It would be nice if our ‘leaders” would actually lead, but I guess it’s too much to hope for in backwaters like Louisiana, Mississippi, Alabama, the Carolinas, and similar places. So, are you with Mary, or are you just a troll looking for a chance to demean people who would prefer better choices than we currently get in most of our elections?

        • Mark Sales

          Thanks, you dodged the question about whether you preferred representative government and instead chose to disrespect the opinions of the citizens of five states of the Union. I guess I must be a troll rather than an elitist such as yourself. I will vote for Mary, unless there is a better candidate; which is what a hopeless troll that still believes in the ideals of the country should do.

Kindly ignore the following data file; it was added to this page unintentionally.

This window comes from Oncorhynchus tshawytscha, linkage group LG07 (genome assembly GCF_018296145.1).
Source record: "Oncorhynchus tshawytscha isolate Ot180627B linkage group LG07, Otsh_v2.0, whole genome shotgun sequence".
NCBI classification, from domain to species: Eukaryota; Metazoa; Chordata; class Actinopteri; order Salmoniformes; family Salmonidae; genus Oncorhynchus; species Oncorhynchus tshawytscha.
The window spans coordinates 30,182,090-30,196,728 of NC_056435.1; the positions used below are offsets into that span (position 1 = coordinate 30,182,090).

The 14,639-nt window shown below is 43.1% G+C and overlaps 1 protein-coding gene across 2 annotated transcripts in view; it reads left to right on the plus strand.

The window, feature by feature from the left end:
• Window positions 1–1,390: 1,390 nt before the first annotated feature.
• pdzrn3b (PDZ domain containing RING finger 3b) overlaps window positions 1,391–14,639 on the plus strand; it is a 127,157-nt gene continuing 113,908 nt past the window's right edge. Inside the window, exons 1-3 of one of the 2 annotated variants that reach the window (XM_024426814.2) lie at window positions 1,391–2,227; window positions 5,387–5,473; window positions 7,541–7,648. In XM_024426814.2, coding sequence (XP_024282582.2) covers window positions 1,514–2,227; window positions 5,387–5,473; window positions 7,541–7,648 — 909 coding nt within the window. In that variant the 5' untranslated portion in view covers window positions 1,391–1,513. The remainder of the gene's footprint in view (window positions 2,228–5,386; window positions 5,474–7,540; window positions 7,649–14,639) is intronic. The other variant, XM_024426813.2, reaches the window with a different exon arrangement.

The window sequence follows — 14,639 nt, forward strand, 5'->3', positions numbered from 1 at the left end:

• Sand_Cat

            I didn’t dodge any question; if you had any sense you would have known the answer. If you’d paid any attention to what I wrote, you’d know I’d vote the same, but I guess wishing for better is just pure evil. Who’s the elitist?
            And you dodged the question about why you, like almost every right-wing troll I’ve encountered, chose to resort to infantile bodily-function humor.

          • Mark Sales

            Because it was not a question but an infantile response of it’s own.

  • paulyz

    Won’t the ship-builders and other businesses shell out tremendous amounts of money for Health Care for their employees under Obamacare? Sen. Landrieu still has to face all the voters that have seen their costs for health care rise, or those that had lost their health care or jobs because of her lying about Obamacare………………..